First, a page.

However, not all is hunky dory in the Congress party, and Priyanka’s entry into the political fray betrays some nervousness in the Congress’ First Family as well. First, one of the authors of this article has always held that Priyanka Gandhi’s entry into active politics was inevitable, and only a matter of correct timing. Politically therefore, her entry leads one to analyze the impact on the prospect of the Congress party, and the Opposition at large in 2019. The point of her entry is equally relevant. Priyanka Gandhi Vadra has been brought in as The Congress General Secretary for Eastern Uttar Pradesh, tasked with engineering a win for the party in the crucial state – with a population of more than 200 million, the state sends the largest number of MPs to India’s Parliament.
In 2014, the BJP won a historic 73 of the 80 seats from UP. The Congress party, or any other regional party is unlikely to even come close to this number. However, this number should be treated as an anomaly because of the 2014 election saw an unprecedented popularity for a single party after more than 30 years in India. The crucial number therefore, is that of 2009. In the 2009 General Elections – which returned a Congress-led Government to power with a better tally – the party had secured 21 seats in UP. This was its highest tally in the state since it lost political relevance in UP after the Ram Janmabhoomi movement, that heralded the political rise of the BJP in the early 1990s.
Recent polls, bye-election results, and the general record of the BJP-led government at the Centre and in UP, make it all but certain that the BJP is unlikely to repeat its stellar 2014 performance. Instead, its best hope is to aim for 35-50 seats in the state, so as to retain the single largest party status in the Parliament. This strategy of the BJP faces a major hurdle in the recently announced alliance between traditional regional rivals – BSP and SP. These two parties are exceptionally strong contenders for the votes in the state of UP, owing to their appeal to the state’s large religious and caste minorities, and strong network of dedicated local cadre. They have largely fluid ideologies on matters relating to larger national issues, and tend to focus on issues of reservation, economic redistribution, etc., which directly impact their vote base. Traditionally, the two parties have been rivals and control of the state government has rotated among them – occasionally interrupted by the BJP – since the late 1990s. On the national stage, they have aligned with both Congress, and BJP led governments.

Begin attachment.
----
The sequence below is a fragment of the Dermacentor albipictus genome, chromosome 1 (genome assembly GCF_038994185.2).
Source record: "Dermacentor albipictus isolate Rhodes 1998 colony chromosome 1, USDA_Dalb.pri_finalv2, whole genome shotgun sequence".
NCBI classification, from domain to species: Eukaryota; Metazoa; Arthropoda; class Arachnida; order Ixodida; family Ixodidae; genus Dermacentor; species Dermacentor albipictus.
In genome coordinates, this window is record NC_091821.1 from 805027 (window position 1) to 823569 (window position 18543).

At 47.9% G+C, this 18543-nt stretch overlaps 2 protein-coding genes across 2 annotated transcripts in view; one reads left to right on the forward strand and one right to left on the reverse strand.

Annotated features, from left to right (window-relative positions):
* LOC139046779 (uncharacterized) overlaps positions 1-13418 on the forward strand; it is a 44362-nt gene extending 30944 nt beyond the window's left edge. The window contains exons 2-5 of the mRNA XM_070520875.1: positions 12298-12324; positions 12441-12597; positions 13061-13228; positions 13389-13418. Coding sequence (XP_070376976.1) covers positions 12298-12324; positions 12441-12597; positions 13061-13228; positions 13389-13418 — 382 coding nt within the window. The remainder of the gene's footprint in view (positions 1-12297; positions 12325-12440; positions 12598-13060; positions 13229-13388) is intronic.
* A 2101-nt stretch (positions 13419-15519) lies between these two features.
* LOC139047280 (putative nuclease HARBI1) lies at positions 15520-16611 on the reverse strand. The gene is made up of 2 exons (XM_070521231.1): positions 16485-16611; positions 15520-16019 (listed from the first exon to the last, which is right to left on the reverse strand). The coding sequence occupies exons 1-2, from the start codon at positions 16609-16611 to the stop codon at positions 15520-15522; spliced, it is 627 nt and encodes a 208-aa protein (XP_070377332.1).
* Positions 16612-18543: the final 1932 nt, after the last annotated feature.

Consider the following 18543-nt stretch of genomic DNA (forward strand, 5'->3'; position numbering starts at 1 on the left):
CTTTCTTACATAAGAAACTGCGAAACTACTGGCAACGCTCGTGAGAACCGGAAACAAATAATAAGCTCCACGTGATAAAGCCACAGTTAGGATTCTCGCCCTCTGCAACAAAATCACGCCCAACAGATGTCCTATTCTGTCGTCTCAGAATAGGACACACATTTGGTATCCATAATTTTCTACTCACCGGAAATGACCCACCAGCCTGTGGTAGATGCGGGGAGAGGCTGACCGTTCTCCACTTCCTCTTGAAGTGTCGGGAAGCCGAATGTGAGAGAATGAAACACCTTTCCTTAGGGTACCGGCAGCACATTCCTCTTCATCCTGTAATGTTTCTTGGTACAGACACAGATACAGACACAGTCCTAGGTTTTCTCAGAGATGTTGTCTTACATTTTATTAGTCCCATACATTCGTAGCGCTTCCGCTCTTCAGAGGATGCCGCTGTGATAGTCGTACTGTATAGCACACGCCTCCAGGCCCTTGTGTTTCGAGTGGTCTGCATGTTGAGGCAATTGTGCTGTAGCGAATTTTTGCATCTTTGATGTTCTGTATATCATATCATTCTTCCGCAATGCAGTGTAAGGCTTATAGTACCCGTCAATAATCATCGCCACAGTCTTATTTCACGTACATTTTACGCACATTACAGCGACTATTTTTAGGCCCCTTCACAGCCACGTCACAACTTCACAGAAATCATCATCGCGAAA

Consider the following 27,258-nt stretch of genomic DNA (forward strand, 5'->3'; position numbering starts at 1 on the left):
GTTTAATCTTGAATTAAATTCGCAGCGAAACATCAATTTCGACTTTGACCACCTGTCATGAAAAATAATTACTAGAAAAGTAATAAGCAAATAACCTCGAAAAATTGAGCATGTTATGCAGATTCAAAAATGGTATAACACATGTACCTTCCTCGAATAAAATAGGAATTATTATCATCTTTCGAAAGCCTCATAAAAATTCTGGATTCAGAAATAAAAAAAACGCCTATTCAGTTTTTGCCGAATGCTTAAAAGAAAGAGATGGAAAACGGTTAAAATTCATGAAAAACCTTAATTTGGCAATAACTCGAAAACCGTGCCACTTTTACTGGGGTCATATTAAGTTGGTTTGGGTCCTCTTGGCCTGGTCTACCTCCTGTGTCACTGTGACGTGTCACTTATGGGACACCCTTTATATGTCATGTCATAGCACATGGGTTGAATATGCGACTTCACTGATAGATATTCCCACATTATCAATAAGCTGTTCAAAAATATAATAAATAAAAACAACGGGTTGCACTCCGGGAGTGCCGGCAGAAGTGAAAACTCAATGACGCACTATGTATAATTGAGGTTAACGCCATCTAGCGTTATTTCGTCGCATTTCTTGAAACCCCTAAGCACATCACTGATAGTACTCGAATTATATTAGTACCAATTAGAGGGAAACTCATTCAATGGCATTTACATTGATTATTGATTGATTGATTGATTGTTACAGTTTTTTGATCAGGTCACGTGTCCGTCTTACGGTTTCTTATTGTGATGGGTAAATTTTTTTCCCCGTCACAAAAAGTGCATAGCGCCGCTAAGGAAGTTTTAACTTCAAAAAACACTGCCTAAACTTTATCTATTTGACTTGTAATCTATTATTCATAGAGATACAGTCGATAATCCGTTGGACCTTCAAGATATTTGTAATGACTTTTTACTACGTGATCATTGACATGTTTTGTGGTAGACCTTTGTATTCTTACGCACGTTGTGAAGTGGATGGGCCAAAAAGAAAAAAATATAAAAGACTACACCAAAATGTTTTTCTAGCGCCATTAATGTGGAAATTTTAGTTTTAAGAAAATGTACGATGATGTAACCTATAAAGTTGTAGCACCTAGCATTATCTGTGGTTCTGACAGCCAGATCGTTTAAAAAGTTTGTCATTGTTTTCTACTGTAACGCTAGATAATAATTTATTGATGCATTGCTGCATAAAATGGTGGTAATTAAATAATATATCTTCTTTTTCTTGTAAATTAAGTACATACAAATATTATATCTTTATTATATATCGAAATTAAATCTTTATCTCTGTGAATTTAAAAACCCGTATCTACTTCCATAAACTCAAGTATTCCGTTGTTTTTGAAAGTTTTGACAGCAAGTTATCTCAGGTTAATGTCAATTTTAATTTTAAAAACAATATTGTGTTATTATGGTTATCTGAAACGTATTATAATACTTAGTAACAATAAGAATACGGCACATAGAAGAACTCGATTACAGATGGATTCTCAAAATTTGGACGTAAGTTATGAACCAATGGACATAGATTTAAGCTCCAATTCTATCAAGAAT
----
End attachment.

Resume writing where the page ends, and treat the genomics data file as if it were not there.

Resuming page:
Last month, the two parties announced a pre-poll alliance, offering the Congress a mere 2 seats of the 80 available to contest. The coming together of the BSP and the SP can spell doom for the BJP, which had benefitted from the scattering of anti-BJP vote – comprising of the lower castes and religious minorities – among the SP, BSP, and to a much smaller extent, the Congress. The announcement of the SP-BSP tie-up left the Congress high and dry, in a state where the party has all but lost its relevance. Priyanka Gandhi’s entry must therefore be seen as the party’s bid to preclude its very existence as a force in the state. For the Congress to remain a potent national force in 2019, it needs to win atleast 15-20 seats from UP. The hope is that Priyanka Gandhi’s oratory, charisma, and connect with the public can deliver this for the Congress party. This would be the best case scenario for the Congress party. Securing 20 seats on its own, with the SP-BSP tie up also working largely as predicted, the Congress would restrict the BJP to 160-180 seats in the Lok Sabha (Lower House of India’s Parliament). In such a situation, the Congress is likely to hold between 120-140 seats at the national level. Given its greater alliance building capacity post elections, the Congress’ best bet is to use this situation, and its strong numbers among the opposition, to nominate a PM candidate of its own choice and lead a government.